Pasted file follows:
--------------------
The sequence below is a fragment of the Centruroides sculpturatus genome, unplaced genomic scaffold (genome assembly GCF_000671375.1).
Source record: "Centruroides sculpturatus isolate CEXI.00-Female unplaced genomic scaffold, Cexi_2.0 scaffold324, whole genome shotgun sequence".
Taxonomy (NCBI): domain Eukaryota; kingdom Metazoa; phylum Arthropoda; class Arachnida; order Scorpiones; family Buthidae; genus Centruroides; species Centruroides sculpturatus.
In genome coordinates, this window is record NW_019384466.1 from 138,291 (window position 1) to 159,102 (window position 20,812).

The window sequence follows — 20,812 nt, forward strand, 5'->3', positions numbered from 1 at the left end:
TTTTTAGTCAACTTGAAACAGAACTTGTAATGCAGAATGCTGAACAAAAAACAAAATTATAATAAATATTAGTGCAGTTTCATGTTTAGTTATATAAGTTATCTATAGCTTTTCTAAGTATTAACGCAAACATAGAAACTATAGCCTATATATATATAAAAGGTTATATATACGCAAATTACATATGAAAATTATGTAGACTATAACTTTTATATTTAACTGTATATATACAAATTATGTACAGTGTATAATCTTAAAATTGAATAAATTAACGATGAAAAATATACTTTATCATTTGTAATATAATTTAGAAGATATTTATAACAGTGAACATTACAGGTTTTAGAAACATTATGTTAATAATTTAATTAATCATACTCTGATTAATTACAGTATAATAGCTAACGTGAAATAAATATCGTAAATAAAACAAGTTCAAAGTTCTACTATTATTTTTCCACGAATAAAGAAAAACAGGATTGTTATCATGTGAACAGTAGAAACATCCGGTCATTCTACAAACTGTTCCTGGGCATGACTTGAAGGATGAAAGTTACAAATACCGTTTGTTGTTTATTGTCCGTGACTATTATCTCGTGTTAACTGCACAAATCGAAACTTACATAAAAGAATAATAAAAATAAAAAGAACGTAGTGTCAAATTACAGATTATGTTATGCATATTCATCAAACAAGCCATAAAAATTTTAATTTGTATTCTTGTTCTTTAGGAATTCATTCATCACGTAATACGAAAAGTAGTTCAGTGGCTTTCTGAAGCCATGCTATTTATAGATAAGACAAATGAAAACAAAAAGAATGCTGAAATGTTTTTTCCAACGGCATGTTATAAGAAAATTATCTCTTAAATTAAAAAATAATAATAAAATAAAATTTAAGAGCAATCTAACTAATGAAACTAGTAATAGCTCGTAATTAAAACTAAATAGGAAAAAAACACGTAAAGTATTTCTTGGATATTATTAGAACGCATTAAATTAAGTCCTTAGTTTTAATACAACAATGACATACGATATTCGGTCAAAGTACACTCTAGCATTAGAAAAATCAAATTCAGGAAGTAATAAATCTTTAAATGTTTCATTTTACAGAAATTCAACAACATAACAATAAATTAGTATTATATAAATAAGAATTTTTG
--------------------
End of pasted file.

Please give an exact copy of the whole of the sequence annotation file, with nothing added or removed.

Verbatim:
The sequence below is a fragment of the Centruroides sculpturatus genome, unplaced genomic scaffold (genome assembly GCF_000671375.1).
Source record: "Centruroides sculpturatus isolate CEXI.00-Female unplaced genomic scaffold, Cexi_2.0 scaffold324, whole genome shotgun sequence".
Taxonomy (NCBI): domain Eukaryota; kingdom Metazoa; phylum Arthropoda; class Arachnida; order Scorpiones; family Buthidae; genus Centruroides; species Centruroides sculpturatus.
In genome coordinates, this window is record NW_019384466.1 from 138,291 (window position 1) to 159,102 (window position 20,812).

The window sequence follows — 20,812 nt, forward strand, 5'->3', positions numbered from 1 at the left end:
TTTTTAGTCAACTTGAAACAGAACTTGTAATGCAGAATGCTGAACAAAAAACAAAATTATAATAAATATTAGTGCAGTTTCATGTTTAGTTATATAAGTTATCTATAGCTTTTCTAAGTATTAACGCAAACATAGAAACTATAGCCTATATATATATAAAAGGTTATATATACGCAAATTACATATGAAAATTATGTAGACTATAACTTTTATATTTAACTGTATATATACAAATTATGTACAGTGTATAATCTTAAAATTGAATAAATTAACGATGAAAAATATACTTTATCATTTGTAATATAATTTAGAAGATATTTATAACAGTGAACATTACAGGTTTTAGAAACATTATGTTAATAATTTAATTAATCATACTCTGATTAATTACAGTATAATAGCTAACGTGAAATAAATATCGTAAATAAAACAAGTTCAAAGTTCTACTATTATTTTTCCACGAATAAAGAAAAACAGGATTGTTATCATGTGAACAGTAGAAACATCCGGTCATTCTACAAACTGTTCCTGGGCATGACTTGAAGGATGAAAGTTACAAATACCGTTTGTTGTTTATTGTCCGTGACTATTATCTCGTGTTAACTGCACAAATCGAAACTTACATAAAAGAATAATAAAAATAAAAAGAACGTAGTGTCAAATTACAGATTATGTTATGCATATTCATCAAACAAGCCATAAAAATTTTAATTTGTATTCTTGTTCTTTAGGAATTCATTCATCACGTAATACGAAAAGTAGTTCAGTGGCTTTCTGAAGCCATGCTATTTATAGATAAGACAAATGAAAACAAAAAGAATGCTGAAATGTTTTTTCCAACGGCATGTTATAAGAAAATTATCTCTTAAATTAAAAAATAATAATAAAATAAAATTTAAGAGCAATCTAACTAATGAAACTAGTAATAGCTCGTAATTAAAACTAAATAGGAAAAAAACACGTAAAGTATTTCTTGGATATTATTAGAACGCATTAAATTAAGTCCTTAGTTTTAATACAACAATGACATACGATATTCGGTCAAAGTACACTCTAGCATTAGAAAAATCAAATTCAGGAAGTAATAAATCTTTAAATGTTTCATTTTACAGAAATTCAACAACATAACAATAAATTAGTATTATATAAATAAGAATTTTTG